In other words, John was a central actor in the first legal ruling for freedom of religion in America. Judith played a role as well. She was suspended from First Parish for nonattendance and signed her name to the Gloucester Universalists’ Articles of Association. This was a gutsy, public act for an eighteenth-century woman.
Establishment of Universalism in America
Historians now agree that John Murray can rightfully be called the “Father of Organized American Universalism.” Through his unwearied travels throughout the colonies, and then in the new American nation, he preached, advised, encouraged, and helped organize dozens of Universalist societies. In Gloucester, he served as pastor of the first Universalist meeting house in America (dedicated Christmas Day 1780). His 1812 book Letters and Sketches of Sermons provided literary leadership. His autobiography, published after his death, served as a source of inspiration for Universalist ministers for generations – and it still does.
Judith Sargent Murray’s 1782 Universalist catechism is considered the earliest writing by an American Universalist woman. Written in a question-and-answer format for children, it neatly explained and taught Rellyan Universalism to the next generation. She also put forth Universalist ideas through her published essays, especially in her “Repository” series written for the Massachusetts Magazine. She used her personal influence with friends, family, and new acquaintances to engage them in Universalism. She truly served not just as a “minister’s wife” but as what we would call a lay minister, particularly when she counseled people who were dying or whose loved ones had “gone before.”
Women’s rights movement
In a private letter, Abigail Adams asked John Adams and his colleagues in Philadelphia who were drafting America’s founding documents to “remember the ladies.” They did not, and thus sparked generations worth of work by women and men to secure equal rights for women. Judith Sargent Murray’s 1790 essay “On the Equality of the Sexes,” published in the Massachusetts Magazine is considered the first public claim for female equality in America. She continued her essay in 1798 with four additional essays published in her book, The Gleaner, describing women’s accomplishments throughout history. Other Gleaner essays challenged the nation to improve female education, allow women more options to earn and manage their money, and generally participate as full citizens under the law. Judith’s magazine essays and The Gleaner were read in America and England. Her readers included George Washington, John Adams, Mercy Otis Warren, and countless other political leaders, educators, and influential citizens. The next generation of women reformers in Boston incorporated words from The Gleaner into their work to end the injustice of slavery. When Alice Rossi included “On the Equality of the Sexes” in her 1974 book The Feminist Papers, she was the first person to acknowledge Judith’s role in the women’s rights movement.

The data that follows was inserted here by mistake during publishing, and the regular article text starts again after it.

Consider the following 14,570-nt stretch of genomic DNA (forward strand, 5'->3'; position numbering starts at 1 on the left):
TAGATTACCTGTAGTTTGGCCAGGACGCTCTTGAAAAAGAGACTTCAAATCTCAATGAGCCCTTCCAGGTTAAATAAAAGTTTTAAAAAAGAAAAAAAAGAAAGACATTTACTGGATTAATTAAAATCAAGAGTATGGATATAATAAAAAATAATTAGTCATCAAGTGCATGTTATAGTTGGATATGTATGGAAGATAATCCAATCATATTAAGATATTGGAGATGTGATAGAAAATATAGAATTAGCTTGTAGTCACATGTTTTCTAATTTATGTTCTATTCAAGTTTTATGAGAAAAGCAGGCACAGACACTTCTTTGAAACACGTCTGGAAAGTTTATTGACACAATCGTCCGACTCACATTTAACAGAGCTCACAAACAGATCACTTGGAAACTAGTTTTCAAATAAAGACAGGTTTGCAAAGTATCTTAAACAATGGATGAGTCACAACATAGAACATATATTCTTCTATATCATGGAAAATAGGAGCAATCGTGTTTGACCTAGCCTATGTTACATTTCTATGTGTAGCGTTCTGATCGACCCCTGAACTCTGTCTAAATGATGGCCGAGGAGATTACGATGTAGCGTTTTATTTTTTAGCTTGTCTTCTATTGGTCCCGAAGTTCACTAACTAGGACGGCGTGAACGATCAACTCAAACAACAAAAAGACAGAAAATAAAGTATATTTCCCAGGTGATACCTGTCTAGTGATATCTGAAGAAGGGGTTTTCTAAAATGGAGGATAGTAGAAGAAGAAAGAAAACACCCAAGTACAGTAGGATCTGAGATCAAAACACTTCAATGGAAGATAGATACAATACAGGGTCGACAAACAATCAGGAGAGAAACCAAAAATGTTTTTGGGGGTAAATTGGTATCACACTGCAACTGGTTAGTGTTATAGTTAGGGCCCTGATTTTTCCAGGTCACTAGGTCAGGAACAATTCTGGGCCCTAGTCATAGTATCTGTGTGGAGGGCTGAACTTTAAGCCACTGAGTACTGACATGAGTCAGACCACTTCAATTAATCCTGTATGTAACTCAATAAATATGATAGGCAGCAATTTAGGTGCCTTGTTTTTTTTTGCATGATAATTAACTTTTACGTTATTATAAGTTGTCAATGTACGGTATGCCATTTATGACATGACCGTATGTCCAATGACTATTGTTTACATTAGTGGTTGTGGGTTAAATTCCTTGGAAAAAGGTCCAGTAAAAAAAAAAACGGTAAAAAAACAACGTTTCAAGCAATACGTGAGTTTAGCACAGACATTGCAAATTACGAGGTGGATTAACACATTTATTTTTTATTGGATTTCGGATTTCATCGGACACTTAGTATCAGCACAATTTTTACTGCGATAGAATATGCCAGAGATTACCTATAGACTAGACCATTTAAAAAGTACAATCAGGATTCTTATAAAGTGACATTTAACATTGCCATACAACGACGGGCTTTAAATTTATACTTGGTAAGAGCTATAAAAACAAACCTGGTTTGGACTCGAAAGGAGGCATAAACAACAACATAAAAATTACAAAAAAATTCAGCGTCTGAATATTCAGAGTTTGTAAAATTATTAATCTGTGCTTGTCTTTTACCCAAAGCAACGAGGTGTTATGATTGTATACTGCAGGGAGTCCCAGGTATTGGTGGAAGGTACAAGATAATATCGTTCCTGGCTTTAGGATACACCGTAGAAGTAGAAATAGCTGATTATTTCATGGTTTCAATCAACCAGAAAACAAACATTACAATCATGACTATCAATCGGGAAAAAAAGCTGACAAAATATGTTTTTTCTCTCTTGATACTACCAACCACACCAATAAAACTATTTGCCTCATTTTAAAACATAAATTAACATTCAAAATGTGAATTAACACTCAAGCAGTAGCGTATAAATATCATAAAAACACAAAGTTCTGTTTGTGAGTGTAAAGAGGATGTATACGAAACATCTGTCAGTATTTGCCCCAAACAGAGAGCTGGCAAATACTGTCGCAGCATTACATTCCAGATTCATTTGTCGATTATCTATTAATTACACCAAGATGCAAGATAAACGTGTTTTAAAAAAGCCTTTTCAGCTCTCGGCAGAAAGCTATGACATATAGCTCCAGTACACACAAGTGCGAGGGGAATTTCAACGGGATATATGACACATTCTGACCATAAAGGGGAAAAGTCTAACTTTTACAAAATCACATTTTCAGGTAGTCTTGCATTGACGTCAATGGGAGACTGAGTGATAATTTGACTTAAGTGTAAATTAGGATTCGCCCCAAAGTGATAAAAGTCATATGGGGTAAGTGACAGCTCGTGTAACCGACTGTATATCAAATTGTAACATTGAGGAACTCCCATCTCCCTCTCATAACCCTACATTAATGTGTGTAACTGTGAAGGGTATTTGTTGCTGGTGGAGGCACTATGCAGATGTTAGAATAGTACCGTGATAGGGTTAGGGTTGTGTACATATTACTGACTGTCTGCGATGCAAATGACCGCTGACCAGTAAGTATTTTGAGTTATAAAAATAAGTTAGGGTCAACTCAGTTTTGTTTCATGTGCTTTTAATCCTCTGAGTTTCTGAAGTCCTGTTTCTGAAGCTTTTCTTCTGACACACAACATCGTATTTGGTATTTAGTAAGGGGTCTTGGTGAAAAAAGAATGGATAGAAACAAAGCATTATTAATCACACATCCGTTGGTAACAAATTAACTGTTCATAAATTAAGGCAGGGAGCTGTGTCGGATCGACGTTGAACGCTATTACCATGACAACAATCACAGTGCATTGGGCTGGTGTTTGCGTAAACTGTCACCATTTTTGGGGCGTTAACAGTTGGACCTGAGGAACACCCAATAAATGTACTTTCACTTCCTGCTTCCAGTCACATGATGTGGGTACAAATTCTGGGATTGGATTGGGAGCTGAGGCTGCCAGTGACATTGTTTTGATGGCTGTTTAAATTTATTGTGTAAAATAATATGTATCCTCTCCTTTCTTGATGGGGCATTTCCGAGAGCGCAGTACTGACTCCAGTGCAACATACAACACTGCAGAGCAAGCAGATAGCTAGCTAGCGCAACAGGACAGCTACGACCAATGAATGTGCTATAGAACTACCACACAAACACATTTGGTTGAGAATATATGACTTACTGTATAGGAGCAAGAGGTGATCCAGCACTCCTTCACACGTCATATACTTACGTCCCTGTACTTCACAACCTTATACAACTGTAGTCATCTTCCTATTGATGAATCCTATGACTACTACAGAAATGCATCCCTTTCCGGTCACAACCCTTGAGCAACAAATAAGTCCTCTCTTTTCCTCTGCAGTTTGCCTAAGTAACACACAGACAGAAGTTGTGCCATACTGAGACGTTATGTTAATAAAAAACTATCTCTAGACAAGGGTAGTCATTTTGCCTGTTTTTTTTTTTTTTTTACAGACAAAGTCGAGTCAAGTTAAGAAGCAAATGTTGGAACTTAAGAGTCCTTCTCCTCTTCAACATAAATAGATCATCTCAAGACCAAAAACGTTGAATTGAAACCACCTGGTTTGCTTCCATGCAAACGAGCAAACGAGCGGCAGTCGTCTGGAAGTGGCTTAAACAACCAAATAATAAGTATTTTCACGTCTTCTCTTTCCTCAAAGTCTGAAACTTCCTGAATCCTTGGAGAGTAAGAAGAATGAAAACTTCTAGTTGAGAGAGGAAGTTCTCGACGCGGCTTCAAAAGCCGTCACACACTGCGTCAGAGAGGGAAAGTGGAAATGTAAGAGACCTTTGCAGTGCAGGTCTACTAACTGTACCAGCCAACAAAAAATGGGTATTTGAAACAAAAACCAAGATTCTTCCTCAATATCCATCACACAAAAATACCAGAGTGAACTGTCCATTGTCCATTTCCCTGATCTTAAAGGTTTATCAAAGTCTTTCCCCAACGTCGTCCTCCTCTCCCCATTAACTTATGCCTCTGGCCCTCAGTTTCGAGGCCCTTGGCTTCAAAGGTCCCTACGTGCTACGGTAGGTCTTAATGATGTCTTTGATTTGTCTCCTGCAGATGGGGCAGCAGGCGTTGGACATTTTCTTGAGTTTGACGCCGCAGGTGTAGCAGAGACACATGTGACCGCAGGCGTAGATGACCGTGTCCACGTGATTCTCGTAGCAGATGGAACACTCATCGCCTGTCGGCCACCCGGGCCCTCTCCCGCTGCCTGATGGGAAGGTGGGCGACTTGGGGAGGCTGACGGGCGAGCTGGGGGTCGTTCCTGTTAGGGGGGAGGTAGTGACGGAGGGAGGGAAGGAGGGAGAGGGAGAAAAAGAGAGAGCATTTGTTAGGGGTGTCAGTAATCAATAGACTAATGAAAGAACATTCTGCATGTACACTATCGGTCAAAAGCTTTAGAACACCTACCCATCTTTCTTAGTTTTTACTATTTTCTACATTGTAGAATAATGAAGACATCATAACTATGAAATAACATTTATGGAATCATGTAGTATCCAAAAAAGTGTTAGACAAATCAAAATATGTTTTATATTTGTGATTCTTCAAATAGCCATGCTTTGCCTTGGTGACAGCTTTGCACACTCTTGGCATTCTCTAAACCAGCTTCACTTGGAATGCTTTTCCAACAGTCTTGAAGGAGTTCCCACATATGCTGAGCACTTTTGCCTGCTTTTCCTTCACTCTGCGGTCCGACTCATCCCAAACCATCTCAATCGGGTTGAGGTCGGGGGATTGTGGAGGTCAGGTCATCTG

As a Universalist minister, John Murray believed in equality. He was proud of and respected his wife, which he displayed in the public prints in 1786 when he defended Judith’s authorship of her plays. He set a fine example for other men to follow. Judith once counseled a niece, “Marriage is the highest state of friendship … Equality should be the motto of wedded life … although [many] years have passed by … I have not yet found reason to retract my opinion [–] nay years have rather established my sentiments.” Her marriage to John was undeniably one of equality.
In 1802, Judith Saunders (a cousin of Judith Sargent Murray’s) and Clementine Beach asked Judith to use her influence and connections to help them establish a female academy in Dorchester, Massachusetts. By then, Judith was well known for her clearly articulated position on the subject, and she obliged. She found suitable property, placed advertisements, recruited students, and visited the Female Academy at Dorchester. It is unclear how many other educators used Judith’s essays to support their own efforts, but her convincing rhetoric was an integral part of the national conversation about female abilities and education.